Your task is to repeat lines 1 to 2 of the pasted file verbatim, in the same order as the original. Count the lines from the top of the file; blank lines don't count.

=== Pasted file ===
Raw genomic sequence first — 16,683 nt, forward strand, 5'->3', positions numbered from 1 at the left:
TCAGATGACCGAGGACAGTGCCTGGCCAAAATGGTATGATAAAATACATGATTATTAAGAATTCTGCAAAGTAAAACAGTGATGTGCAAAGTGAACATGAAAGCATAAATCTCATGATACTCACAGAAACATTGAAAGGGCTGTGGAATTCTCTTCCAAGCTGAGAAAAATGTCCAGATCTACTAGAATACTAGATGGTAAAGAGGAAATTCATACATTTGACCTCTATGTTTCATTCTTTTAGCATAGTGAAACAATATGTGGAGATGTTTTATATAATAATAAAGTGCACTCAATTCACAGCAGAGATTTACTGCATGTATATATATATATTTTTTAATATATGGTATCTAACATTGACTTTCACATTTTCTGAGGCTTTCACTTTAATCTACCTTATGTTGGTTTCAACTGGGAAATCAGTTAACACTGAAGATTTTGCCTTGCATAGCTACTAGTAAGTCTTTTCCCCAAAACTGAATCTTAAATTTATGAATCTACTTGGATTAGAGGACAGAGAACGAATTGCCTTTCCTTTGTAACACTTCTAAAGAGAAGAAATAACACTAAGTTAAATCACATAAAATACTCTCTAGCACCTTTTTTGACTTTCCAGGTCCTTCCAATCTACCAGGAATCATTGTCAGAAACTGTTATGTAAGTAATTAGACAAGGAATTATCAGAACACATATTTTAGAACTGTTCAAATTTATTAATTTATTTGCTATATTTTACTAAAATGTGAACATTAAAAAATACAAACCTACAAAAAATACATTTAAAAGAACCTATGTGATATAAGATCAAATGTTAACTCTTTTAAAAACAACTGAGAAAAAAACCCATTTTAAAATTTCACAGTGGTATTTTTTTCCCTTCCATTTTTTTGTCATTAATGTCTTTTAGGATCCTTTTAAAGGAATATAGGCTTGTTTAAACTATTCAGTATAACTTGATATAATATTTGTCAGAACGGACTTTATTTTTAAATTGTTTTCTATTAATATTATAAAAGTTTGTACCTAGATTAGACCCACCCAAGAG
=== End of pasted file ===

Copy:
Raw genomic sequence first — 16,683 nt, forward strand, 5'->3', positions numbered from 1 at the left:
TCAGATGACCGAGGACAGTGCCTGGCCAAAATGGTATGATAAAATACATGATTATTAAGAATTCTGCAAAGTAAAACAGTGATGTGCAAAGTGAACATGAAAGCATAAATCTCATGATACTCACAGAAACATTGAAAGGGCTGTGGAATTCTCTTCCAAGCTGAGAAAAATGTCCAGATCTACTAGAATACTAGATGGTAAAGAGGAAATTCATACATTTGACCTCTATGTTTCATTCTTTTAGCATAGTGAAACAATATGTGGAGATGTTTTATATAATAATAAAGTGCACTCAATTCACAGCAGAGATTTACTGCATGTATATATATATATTTTTTAATATATGGTATCTAACATTGACTTTCACATTTTCTGAGGCTTTCACTTTAATCTACCTTATGTTGGTTTCAACTGGGAAATCAGTTAACACTGAAGATTTTGCCTTGCATAGCTACTAGTAAGTCTTTTCCCCAAAACTGAATCTTAAATTTATGAATCTACTTGGATTAGAGGACAGAGAACGAATTGCCTTTCCTTTGTAACACTTCTAAAGAGAAGAAATAACACTAAGTTAAATCACATAAAATACTCTCTAGCACCTTTTTTGACTTTCCAGGTCCTTCCAATCTACCAGGAATCATTGTCAGAAACTGTTATGTAAGTAATTAGACAAGGAATTATCAGAACACATATTTTAGAACTGTTCAAATTTATTAATTTATTTGCTATATTTTACTAAAATGTGAACATTAAAAAATACAAACCTACAAAAAATACATTTAAAAGAACCTATGTGATATAAGATCAAATGTTAACTCTTTTAAAAACAACTGAGAAAAAAACCCATTTTAAAATTTCACAGTGGTATTTTTTTCCCTTCCATTTTTTTGTCATTAATGTCTTTTAGGATCCTTTTAAAGGAATATAGGCTTGTTTAAACTATTCAGTATAACTTGATATAATATTTGTCAGAACGGACTTTATTTTTAAATTGTTTTCTATTAATATTATAAAAGTTTGTACCTAGATTAGACCCACCCAAGAG